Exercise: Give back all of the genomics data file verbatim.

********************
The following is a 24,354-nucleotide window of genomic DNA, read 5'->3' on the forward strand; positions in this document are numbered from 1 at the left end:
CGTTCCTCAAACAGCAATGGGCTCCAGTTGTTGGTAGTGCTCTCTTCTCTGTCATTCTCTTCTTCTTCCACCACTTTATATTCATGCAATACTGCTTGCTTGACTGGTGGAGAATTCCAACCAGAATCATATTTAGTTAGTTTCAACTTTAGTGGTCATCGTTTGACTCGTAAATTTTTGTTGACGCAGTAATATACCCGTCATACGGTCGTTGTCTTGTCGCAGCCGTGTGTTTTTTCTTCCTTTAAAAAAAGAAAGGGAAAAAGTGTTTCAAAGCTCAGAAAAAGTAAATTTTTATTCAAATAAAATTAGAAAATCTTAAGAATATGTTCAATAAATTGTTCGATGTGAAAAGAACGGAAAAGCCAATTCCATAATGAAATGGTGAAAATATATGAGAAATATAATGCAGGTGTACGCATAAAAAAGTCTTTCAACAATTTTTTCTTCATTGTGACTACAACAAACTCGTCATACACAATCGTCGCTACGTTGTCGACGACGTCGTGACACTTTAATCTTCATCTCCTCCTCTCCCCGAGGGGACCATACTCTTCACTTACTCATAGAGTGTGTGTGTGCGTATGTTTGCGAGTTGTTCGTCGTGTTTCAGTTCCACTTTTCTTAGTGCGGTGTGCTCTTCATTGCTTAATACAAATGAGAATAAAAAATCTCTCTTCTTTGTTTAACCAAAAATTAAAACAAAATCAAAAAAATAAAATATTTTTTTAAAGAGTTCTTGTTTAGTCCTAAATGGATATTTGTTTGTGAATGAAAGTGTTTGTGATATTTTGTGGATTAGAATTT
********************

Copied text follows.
The following is a 24,354-nucleotide window of genomic DNA, read 5'->3' on the forward strand; positions in this document are numbered from 1 at the left end:
CGTTCCTCAAACAGCAATGGGCTCCAGTTGTTGGTAGTGCTCTCTTCTCTGTCATTCTCTTCTTCTTCCACCACTTTATATTCATGCAATACTGCTTGCTTGACTGGTGGAGAATTCCAACCAGAATCATATTTAGTTAGTTTCAACTTTAGTGGTCATCGTTTGACTCGTAAATTTTTGTTGACGCAGTAATATACCCGTCATACGGTCGTTGTCTTGTCGCAGCCGTGTGTTTTTTCTTCCTTTAAAAAAAGAAAGGGAAAAAGTGTTTCAAAGCTCAGAAAAAGTAAATTTTTATTCAAATAAAATTAGAAAATCTTAAGAATATGTTCAATAAATTGTTCGATGTGAAAAGAACGGAAAAGCCAATTCCATAATGAAATGGTGAAAATATATGAGAAATATAATGCAGGTGTACGCATAAAAAAGTCTTTCAACAATTTTTTCTTCATTGTGACTACAACAAACTCGTCATACACAATCGTCGCTACGTTGTCGACGACGTCGTGACACTTTAATCTTCATCTCCTCCTCTCCCCGAGGGGACCATACTCTTCACTTACTCATAGAGTGTGTGTGTGCGTATGTTTGCGAGTTGTTCGTCGTGTTTCAGTTCCACTTTTCTTAGTGCGGTGTGCTCTTCATTGCTTAATACAAATGAGAATAAAAAATCTCTCTTCTTTGTTTAACCAAAAATTAAAACAAAATCAAAAAAATAAAATATTTTTTTAAAGAGTTCTTGTTTAGTCCTAAATGGATATTTGTTTGTGAATGAAAGTGTTTGTGATATTTTGTGGATTAGAATTT